I had a quick look at their API documentation and support forum and the ability to perform an exact search has been requested multiple times over the years. There is talk to add this capability to their website and their API. Some of the work appears to be tagged as “Done” but I’m not sure about the API. Maybe someday they will do something about it.

For reference: Search movie should be more accurate - Talk — The Movie Database (TMDB)

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Yup yup.

It’s obviously /capable/ of doing an exact search. I just can’t for the life of me figure out why they don’t automatically always prioritize exact matches when they are found. :man_shrugging:t2:

Maybe they prioritize exact matches when it is more than 1 word searches?

Maybe. But the longer the name, the more accurate the search. If you were ever going to need to prioritize exact matches, it’s with the short titles.

So if I understand well, TMDb id unlikely to correct this in the very future.

One temporary solution, for advanced users, would be to force the TMDB id. of the video, in the same way one can force the metadata themselves with a properly formatted XML file.

One possibility is to use the same XML file (name of the video file but with .xml as extension) and to indicate the TMDB id in it.
That would cause the Infuse metadata parser to use this TMDB id. instead of querying it from the file name.

If you think this is a not too stupid idea, I will put it in the correct place for suggestions.

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My experience has show that Infuse builds a completely separate databases when users include .nfo files colocated with their video files (presumably it does the same with .xml but I’ve never used that flavor). This was only noticeable to me after Infuse recently-ish added support for custom cast & crew.

After the change, if I searched for an actor, Infuse returned two identical results for each one — the actor as listed in my .nfo files (sourced from TMDB), and the (same) actor as indexed on addition during Infuse’s background querying of TMDB.

What I found was that the TMDB (normal Infuse database) was generated on Import as normal; but the .nfo-based database was only indexed “on-demand” — after a file is navigated to and shown onscreen.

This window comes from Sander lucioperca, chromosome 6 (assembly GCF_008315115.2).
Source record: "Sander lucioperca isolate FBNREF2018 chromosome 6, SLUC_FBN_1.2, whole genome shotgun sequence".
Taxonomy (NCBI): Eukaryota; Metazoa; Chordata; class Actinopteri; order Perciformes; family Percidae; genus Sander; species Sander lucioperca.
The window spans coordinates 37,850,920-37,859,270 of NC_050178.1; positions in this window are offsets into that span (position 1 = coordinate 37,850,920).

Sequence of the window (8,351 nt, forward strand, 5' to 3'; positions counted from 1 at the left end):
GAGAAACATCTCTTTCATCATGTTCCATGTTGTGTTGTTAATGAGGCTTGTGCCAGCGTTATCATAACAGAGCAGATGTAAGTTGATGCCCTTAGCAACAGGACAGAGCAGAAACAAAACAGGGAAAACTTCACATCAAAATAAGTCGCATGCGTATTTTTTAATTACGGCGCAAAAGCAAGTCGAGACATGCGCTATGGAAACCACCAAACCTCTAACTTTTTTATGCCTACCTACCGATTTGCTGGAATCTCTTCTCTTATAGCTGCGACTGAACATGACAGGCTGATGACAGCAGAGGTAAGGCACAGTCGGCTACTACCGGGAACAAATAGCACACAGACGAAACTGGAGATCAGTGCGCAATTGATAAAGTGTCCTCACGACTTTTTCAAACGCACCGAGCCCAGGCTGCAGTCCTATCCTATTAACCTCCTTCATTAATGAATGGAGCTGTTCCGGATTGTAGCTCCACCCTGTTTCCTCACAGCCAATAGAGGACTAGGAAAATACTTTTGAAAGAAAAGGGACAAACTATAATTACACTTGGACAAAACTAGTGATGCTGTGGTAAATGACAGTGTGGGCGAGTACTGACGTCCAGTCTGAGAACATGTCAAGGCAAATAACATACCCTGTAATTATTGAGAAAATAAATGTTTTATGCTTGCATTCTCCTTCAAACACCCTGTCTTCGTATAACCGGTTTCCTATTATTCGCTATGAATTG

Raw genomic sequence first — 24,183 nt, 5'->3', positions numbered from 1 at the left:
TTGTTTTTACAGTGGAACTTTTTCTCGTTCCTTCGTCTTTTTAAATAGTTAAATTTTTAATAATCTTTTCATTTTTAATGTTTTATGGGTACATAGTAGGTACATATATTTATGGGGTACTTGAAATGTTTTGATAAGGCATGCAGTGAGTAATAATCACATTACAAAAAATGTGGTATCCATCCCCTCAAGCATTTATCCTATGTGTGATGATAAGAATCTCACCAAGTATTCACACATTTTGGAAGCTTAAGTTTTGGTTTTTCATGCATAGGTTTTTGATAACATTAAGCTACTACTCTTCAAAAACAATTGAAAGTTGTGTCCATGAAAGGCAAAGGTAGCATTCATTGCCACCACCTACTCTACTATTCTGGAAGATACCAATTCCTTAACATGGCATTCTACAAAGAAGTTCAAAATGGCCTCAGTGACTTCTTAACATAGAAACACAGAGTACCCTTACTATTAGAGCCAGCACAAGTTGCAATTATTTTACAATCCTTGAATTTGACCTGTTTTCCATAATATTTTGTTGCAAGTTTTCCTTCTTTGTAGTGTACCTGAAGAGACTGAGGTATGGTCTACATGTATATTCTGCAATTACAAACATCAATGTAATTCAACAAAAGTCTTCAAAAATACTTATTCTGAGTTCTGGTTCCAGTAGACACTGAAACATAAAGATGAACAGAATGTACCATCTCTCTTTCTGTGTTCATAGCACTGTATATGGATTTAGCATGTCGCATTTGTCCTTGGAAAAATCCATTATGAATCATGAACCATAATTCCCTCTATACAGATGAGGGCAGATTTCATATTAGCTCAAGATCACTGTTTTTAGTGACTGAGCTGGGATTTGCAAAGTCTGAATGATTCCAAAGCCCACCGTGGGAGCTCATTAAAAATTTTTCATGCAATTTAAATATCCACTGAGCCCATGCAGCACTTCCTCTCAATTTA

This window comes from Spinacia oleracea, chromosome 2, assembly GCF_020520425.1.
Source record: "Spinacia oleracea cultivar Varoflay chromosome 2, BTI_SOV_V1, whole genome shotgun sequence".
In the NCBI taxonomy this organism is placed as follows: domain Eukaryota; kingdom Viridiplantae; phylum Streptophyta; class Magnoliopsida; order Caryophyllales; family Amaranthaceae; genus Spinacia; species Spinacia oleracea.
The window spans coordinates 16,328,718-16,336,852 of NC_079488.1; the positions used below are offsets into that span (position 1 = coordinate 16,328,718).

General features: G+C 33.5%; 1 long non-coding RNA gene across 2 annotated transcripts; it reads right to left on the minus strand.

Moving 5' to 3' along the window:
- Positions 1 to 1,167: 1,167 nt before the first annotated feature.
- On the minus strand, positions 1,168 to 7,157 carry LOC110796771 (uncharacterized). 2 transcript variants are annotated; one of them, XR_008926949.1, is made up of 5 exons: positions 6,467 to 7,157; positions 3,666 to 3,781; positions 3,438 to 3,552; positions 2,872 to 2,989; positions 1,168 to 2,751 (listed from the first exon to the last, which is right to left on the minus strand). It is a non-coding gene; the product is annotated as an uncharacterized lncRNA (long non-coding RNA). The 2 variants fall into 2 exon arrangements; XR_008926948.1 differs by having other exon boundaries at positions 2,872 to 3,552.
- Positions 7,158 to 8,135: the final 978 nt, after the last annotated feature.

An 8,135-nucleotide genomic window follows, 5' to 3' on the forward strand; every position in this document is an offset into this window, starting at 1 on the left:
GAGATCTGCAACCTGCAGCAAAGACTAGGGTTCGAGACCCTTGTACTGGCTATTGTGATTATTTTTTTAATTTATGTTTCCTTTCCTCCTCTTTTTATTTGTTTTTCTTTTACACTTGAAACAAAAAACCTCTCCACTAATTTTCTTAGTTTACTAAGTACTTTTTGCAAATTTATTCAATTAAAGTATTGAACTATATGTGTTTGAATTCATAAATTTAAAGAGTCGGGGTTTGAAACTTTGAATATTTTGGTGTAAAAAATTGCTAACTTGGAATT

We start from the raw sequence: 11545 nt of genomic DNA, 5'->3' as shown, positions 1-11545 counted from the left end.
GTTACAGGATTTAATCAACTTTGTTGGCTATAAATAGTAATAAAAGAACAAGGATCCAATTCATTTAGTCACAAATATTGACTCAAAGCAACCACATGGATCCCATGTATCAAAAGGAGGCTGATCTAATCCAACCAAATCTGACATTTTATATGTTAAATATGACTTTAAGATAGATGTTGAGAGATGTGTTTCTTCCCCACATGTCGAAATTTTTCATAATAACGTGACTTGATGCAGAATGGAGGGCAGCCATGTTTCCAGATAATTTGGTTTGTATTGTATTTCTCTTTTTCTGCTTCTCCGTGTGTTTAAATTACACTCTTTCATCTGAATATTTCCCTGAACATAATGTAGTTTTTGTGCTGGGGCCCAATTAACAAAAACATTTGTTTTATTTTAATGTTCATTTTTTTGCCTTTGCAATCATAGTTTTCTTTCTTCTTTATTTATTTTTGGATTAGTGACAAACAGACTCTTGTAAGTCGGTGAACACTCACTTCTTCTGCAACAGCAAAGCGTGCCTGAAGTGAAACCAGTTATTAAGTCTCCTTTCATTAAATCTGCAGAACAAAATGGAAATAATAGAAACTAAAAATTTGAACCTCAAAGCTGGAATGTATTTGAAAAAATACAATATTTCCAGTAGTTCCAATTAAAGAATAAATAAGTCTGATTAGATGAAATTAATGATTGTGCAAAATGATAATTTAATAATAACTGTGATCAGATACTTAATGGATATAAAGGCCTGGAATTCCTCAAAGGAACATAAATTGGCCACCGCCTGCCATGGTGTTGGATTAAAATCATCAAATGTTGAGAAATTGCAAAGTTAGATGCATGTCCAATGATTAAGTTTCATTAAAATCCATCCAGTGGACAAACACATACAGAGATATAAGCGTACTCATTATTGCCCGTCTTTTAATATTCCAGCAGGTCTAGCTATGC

This results in one of the actor/crew results displayed in search (and the actor/crew photos listed on movie & episode details / info pages for titles where you’ve included local .nfo) to have incomplete information. An actor who has been in a lot of movies in your collection might show 20 titles on one listing, and only 12 on the other, for example.

For this reason, I’m not sure Infuse beginning to support including TMDB ID numbers in local .nfo / .xml will be the solution we’re looking for, since then our libraries will include two titles for each movie — the correct one as determined by our .nfo; and the incorrect one as determined by Infuse on adding the title on Import through the API.

Even if the incorrect movie isn’t show in the library, it will likely be returned in searches for titles or especially cast and crew. If the wrongly identified title is embarrassing, that can be problematic — you wouldn’t even know it was there until you (or someone else) stumbled over it.

Firecore’s current solution to this issue is the “Edit Metadata” button, which allows the user to manually query TMDB and select the correct movie — which TMDB ever after will associate with that title; until you change the filename of delete the local metadata database.

This solution does mean you have to repeat the process for every incorrectly identified movie every time you rebuild the database; and every time you rebuild the database, different titles are at risk of being misidentified thanks to users at TMDB adding new data (or editing or deleting old data) that newly confuses the API.

Edit: Updated link to skip to the part of thread where I better understood the issue.